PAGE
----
Imperial College London opens carbon capture plant
London – Imperial College London has officially opened a carbon capture pilot plant within the chemical engineering department at its central London campus.
The £2-million unit has been established in collaboration with ABB, which has supported about half of the investment. The move is part of a 10-year deal that commits the automation supplier to helping Imperial equip its students with the skills needed by industry in the future.
The 1.2-tonne/day unit features two 12-metre high columns to separate CO2 from flue gases. Its control room houses ABB’s ‘extended operator workplace’ (EOW) and 800xA DCS along with remote monitoring facilities that enable student operators to control and supervise the plant.
“The pilot plant contributes to making Imperial the leading international centre for practical, hands-on chemical engineering education and training,” said Dr. Daryl Williams, director of the pilot plant project at Imperial.
In return, ABB will have access to the carbon capture pilot plant for its own use and will use the facility for customer demonstrations and training, staff learning such as inter-divisional training, hands on experience for its apprentices and product testing and software evaluation.
“We will be able to trial new technology in a low risk, well-managed environment to gather beta site test data. It also gives ABB a great platform to train its staff and customers on a real pilot plant,” said Martin Grady, general manager, oil, gas and petrochemical, UK, ABB Ltd.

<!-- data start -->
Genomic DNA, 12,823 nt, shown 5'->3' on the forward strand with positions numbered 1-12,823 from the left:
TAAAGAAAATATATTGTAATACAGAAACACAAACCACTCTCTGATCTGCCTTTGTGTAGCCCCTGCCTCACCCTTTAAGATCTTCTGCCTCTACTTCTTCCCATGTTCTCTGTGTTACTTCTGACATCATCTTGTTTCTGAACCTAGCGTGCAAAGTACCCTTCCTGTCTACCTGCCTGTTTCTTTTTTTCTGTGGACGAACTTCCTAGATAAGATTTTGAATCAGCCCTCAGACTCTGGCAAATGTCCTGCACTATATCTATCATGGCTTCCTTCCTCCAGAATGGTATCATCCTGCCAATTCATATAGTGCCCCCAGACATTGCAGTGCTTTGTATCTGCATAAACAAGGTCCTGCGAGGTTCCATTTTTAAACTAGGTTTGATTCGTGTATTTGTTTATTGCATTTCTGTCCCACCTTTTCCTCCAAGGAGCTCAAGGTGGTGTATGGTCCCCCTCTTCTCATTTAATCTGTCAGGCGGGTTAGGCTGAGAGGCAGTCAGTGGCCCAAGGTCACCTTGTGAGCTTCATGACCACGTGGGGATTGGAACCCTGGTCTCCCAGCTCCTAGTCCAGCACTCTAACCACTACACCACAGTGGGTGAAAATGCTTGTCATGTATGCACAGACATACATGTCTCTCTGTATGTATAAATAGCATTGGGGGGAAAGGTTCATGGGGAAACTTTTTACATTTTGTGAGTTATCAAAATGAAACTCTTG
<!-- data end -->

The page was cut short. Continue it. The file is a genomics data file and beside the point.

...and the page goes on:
ABB’s involvement in the project is aimed at raising the awareness among chemical engineering graduates of the benefits of a career in control and instrumentation engineering, added Grady.
“One of our biggest problems is finding enough suitably qualified engineers to fill the ever growing range of opportunities we can offer,” he said. “The move by ABB is partly in response to government initiatives aimed at rebuilding the manufacturing base of the UK and re-establishing the important contribution that engineering makes to people’s everyday lives.
The pilot scale carbon capture plant was originally designed by Strata Technology and built by Tecno Project Industriale of Italy. It was installed and commissioned in conjunction with JMS and Charter Tech.
ABB supplied a range of equipment including instrumentation such as flow meters, level control equipment, pressure and temperature transmitters, positioners, paperless data recorders and analysers, plus variable-speed drives, motors, the EOW, and DCS.
To give students experience of a breadth of process technologies, the facility features a range of communication protocols including Foundation Fieldbus, Profibus DP and PA and Wireless Hart. There is, likewise, a wide range of metering technologies installed for monitoring parameters such as flow, temperature, pressure and level.
ABB is also using the pilot plant to trial a new ‘energy harvesting’ technology which can be integrated into wireless instrumentation. This uses temperature gradients – a 30°C difference is enough to power a device – within the process plant to extend battery life and/or allow the use of wireless in applications requiring higher update rates.
This approach is particularly suitable for brown field sites where additional process parameters may be required but retrofitting using conventionally powered instruments would be disruptive and expensive.